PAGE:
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Given an odd prime $p$, I want to prove that $x^4 \equiv -4$ (mod $p$) is solvable if and only if $p \equiv 1$ (mod $4$). More specifically, I want to prove this using a hint, which says to first factorize $x^4+4$.

I proved that whenever the congruence is solvable, we have $p \equiv 1$ (mod $4$), however, I didn't manage to do that using the factorization but rather using Legendre symbols $(\cdot / \cdot)$. But I would like to prove the converse using the factorization.

This is the way I have tried to solve it but I'm unsure of whether it is correct or not:

So first we factorize $x^4+4$ as $$x^4 + 4 = (x^2 + 2x + 2)(x^2 - 2x + 2) = ((x+1)^2 + 1)((x-1)^2 + 1), $$ which can be written as $$ = (a^2 + 1)(b^2 + 1). $$

Now we want to show that there exists $a, b$ such that $(a^2 + 1)(b^2 + 1) \equiv 0$ (mod $p$). So in modulo $p$, we have that $$a^2 + 1 \equiv 0 \iff a^2 \equiv -1 $$ has a solution iff $(-1/p) = 1$. We have that $(-1/p) = (-1)^{(p-1)/2} = 1$ since $(p-1)/2$ is even whenever $p \equiv 1$ (mod $4$). The same goes for $b^2 + 1$, and we are done.

Was this correct? If not, I could use some advice on how to solve this.

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    $\begingroup$ If p is an odd prime, (-1/p)=1 iff p=1 mod 4. Your prove is correct and gives you also the converse. $\endgroup$ – Javier Linares Jan 16 at 13:51
  • $\begingroup$ Thank you for checking it! $\endgroup$ – virreand Jan 16 at 14:03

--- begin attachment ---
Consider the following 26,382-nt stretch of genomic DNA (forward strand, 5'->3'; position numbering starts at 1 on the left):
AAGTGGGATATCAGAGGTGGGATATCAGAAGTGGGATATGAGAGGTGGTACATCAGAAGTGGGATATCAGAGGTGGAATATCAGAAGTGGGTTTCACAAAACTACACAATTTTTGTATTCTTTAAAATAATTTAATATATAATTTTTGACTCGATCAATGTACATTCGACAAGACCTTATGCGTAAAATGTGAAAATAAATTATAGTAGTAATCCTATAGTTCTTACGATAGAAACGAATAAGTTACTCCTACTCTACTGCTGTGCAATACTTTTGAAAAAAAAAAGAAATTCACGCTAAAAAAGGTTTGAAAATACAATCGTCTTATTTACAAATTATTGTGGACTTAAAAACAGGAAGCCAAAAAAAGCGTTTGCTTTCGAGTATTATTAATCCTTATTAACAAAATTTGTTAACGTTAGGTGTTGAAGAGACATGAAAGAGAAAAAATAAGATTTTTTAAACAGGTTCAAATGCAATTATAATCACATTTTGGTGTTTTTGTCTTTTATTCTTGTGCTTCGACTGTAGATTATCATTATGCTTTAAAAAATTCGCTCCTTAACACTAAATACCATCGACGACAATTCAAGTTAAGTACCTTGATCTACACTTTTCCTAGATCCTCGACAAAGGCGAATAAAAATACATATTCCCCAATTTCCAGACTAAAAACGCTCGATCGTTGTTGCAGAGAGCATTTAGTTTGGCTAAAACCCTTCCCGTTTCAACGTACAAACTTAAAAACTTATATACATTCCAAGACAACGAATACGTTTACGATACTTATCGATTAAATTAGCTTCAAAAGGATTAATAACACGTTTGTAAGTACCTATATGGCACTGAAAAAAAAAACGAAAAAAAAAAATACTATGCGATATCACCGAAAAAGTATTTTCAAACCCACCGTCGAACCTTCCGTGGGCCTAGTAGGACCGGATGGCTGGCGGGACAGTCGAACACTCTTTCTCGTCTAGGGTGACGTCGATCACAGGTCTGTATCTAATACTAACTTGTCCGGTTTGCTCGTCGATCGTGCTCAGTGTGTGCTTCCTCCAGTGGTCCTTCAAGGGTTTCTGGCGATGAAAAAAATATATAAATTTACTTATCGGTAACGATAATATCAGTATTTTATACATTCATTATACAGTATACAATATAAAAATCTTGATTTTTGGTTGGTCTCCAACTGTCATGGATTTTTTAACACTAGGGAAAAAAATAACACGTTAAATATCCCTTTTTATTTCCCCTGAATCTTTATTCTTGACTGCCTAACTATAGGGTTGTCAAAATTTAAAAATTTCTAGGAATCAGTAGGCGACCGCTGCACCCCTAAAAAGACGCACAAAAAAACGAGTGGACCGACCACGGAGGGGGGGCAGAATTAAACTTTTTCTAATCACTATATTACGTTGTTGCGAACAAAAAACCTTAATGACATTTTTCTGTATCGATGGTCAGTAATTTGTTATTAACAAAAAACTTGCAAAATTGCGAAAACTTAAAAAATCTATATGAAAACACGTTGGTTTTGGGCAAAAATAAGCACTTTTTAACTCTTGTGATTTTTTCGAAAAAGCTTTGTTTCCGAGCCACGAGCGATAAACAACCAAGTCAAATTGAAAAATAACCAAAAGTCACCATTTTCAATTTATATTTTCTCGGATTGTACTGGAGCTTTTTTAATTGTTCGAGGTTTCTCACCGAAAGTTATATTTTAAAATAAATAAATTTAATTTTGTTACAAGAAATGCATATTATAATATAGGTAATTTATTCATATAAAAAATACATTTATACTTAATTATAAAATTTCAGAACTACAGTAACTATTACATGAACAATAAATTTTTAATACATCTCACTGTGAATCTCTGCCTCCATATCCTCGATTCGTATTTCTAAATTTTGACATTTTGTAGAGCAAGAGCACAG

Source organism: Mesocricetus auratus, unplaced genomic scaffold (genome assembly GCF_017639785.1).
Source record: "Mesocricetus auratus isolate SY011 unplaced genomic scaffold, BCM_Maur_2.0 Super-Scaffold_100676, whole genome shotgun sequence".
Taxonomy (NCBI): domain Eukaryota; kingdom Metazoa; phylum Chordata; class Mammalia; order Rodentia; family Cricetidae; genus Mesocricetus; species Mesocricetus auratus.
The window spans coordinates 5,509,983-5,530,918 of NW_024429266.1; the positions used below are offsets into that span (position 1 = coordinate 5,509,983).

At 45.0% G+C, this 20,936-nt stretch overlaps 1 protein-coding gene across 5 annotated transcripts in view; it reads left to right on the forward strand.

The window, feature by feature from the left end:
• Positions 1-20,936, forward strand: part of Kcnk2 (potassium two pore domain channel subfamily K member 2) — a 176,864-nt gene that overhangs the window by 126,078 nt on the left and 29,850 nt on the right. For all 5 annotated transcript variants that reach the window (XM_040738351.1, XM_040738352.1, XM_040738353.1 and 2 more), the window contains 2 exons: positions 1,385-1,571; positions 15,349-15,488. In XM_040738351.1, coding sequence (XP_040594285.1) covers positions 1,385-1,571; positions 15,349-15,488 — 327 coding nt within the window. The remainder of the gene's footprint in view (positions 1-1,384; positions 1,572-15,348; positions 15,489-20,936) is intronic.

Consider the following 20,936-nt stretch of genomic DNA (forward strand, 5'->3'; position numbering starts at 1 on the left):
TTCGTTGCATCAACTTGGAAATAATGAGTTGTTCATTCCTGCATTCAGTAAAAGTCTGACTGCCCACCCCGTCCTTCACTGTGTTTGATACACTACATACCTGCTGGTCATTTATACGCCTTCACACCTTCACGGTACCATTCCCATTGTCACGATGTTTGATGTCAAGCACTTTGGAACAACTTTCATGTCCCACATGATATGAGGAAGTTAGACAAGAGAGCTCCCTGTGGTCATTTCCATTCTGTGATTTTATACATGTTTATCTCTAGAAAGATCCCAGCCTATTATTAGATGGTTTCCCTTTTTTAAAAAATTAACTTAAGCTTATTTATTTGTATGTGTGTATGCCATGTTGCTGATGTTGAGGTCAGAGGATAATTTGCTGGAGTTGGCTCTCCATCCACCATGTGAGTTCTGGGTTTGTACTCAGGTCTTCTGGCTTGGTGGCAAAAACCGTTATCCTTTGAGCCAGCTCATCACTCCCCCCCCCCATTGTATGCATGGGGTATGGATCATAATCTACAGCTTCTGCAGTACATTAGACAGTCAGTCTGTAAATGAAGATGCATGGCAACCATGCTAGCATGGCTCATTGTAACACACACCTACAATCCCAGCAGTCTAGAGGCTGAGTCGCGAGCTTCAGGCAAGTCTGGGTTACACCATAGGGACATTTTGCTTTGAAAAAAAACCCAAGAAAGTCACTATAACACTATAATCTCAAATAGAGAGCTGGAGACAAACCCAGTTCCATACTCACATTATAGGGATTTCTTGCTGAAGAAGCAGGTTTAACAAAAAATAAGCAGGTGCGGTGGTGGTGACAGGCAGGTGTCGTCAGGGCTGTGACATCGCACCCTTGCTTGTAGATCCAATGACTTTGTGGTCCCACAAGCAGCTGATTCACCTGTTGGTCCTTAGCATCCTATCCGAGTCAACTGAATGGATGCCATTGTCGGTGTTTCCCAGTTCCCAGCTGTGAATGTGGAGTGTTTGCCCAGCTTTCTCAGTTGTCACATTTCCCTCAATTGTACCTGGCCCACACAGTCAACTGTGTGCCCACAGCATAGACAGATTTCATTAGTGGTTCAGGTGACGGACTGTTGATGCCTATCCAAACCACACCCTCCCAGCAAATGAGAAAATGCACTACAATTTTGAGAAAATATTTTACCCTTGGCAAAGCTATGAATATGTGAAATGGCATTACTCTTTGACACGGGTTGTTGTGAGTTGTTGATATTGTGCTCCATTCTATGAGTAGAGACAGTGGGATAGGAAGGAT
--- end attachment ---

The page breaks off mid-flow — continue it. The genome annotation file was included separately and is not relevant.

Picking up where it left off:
• $\begingroup$ Is not this competent with Fermat theorem: $p=a^2+b^2$ iff $p=4k+1$? $\endgroup$ – sirous Jan 17 at 18:27
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The factorization you have found shows that $x^4 \equiv -4$ has a solution iff $y^2 \equiv -1$ has a solution: $$ x^4 + 4 = ((x+1)^2 + 1)((x-1)^2 + 1) $$

Now $y^2 \equiv -1$ has a solution iff there is an element of order $4$ mod $p$. This happens iff $4$ divides $p-1$ because the group of units mod $p$ is cyclic.

So you don't need Legendre symbols.

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  • $\begingroup$ Thank you for your answer. I have not learned about cyclic groups yet, so I will have to come back to this at a later time. $\endgroup$ – virreand Jan 16 at 16:38
  • $\begingroup$ @virreand Do you understand the claimed equivalence in the first sentence? At lhf: How do you propose to prove that (unjustified) claim? At this level one should not leave such claims unjustified. $\endgroup$ – Bill Dubuque Jan 17 at 1:06
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    $\begingroup$ No, I do not. @BillDubuque $\endgroup$ – virreand Jan 17 at 17:55

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